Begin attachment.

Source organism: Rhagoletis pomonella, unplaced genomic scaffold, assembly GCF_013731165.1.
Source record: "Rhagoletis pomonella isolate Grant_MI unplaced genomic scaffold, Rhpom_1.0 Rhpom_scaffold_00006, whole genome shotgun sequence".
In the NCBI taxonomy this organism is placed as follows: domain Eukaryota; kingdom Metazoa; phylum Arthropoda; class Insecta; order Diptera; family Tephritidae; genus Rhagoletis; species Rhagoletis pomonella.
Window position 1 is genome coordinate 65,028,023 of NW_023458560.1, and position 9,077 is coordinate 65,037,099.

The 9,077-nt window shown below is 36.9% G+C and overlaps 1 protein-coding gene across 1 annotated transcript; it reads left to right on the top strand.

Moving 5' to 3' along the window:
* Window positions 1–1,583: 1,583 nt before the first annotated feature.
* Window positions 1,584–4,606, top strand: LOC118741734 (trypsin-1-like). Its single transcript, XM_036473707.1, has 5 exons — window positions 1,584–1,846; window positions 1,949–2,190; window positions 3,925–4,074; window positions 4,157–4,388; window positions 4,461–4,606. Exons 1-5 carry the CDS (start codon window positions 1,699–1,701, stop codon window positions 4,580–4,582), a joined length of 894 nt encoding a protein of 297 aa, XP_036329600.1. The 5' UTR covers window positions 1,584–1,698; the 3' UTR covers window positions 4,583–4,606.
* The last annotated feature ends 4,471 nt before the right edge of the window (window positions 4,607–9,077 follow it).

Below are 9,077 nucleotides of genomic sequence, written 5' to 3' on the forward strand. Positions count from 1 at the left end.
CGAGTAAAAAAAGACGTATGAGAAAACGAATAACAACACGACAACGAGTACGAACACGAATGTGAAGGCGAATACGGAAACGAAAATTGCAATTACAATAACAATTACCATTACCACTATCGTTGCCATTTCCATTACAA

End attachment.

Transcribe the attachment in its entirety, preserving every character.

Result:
Source organism: Rhagoletis pomonella, unplaced genomic scaffold, assembly GCF_013731165.1.
Source record: "Rhagoletis pomonella isolate Grant_MI unplaced genomic scaffold, Rhpom_1.0 Rhpom_scaffold_00006, whole genome shotgun sequence".
In the NCBI taxonomy this organism is placed as follows: domain Eukaryota; kingdom Metazoa; phylum Arthropoda; class Insecta; order Diptera; family Tephritidae; genus Rhagoletis; species Rhagoletis pomonella.
Window position 1 is genome coordinate 65,028,023 of NW_023458560.1, and position 9,077 is coordinate 65,037,099.

The 9,077-nt window shown below is 36.9% G+C and overlaps 1 protein-coding gene across 1 annotated transcript; it reads left to right on the top strand.

Moving 5' to 3' along the window:
* Window positions 1–1,583: 1,583 nt before the first annotated feature.
* Window positions 1,584–4,606, top strand: LOC118741734 (trypsin-1-like). Its single transcript, XM_036473707.1, has 5 exons — window positions 1,584–1,846; window positions 1,949–2,190; window positions 3,925–4,074; window positions 4,157–4,388; window positions 4,461–4,606. Exons 1-5 carry the CDS (start codon window positions 1,699–1,701, stop codon window positions 4,580–4,582), a joined length of 894 nt encoding a protein of 297 aa, XP_036329600.1. The 5' UTR covers window positions 1,584–1,698; the 3' UTR covers window positions 4,583–4,606.
* The last annotated feature ends 4,471 nt before the right edge of the window (window positions 4,607–9,077 follow it).

Below are 9,077 nucleotides of genomic sequence, written 5' to 3' on the forward strand. Positions count from 1 at the left end.
CGAGTAAAAAAAGACGTATGAGAAAACGAATAACAACACGACAACGAGTACGAACACGAATGTGAAGGCGAATACGGAAACGAAAATTGCAATTACAATAACAATTACCATTACCACTATCGTTGCCATTTCCATTACAA